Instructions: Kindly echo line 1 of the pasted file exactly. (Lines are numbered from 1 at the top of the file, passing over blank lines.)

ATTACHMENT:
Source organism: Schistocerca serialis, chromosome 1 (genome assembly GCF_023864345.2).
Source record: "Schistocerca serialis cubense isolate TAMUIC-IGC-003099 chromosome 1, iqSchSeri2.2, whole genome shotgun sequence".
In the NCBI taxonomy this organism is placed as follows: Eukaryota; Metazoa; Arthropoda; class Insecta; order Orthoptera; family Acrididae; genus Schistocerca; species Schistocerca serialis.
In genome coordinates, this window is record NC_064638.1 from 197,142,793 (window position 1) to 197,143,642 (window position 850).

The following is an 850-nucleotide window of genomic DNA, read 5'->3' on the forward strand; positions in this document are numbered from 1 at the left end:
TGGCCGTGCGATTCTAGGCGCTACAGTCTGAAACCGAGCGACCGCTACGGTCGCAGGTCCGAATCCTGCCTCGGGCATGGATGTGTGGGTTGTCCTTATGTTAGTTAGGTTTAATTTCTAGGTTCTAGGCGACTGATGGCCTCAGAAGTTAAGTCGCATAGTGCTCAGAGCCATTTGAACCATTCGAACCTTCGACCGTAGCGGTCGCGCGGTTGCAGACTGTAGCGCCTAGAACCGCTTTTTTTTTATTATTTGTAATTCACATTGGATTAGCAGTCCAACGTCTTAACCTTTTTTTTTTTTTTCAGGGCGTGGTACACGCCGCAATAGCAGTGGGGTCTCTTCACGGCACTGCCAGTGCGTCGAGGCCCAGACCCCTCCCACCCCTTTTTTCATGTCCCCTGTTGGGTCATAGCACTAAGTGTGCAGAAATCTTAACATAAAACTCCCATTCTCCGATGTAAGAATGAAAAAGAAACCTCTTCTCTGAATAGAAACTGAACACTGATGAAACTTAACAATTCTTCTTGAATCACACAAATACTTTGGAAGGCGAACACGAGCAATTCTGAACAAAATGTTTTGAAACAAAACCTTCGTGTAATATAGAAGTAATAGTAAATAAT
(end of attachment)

Source organism: Schistocerca serialis, chromosome 1 (genome assembly GCF_023864345.2).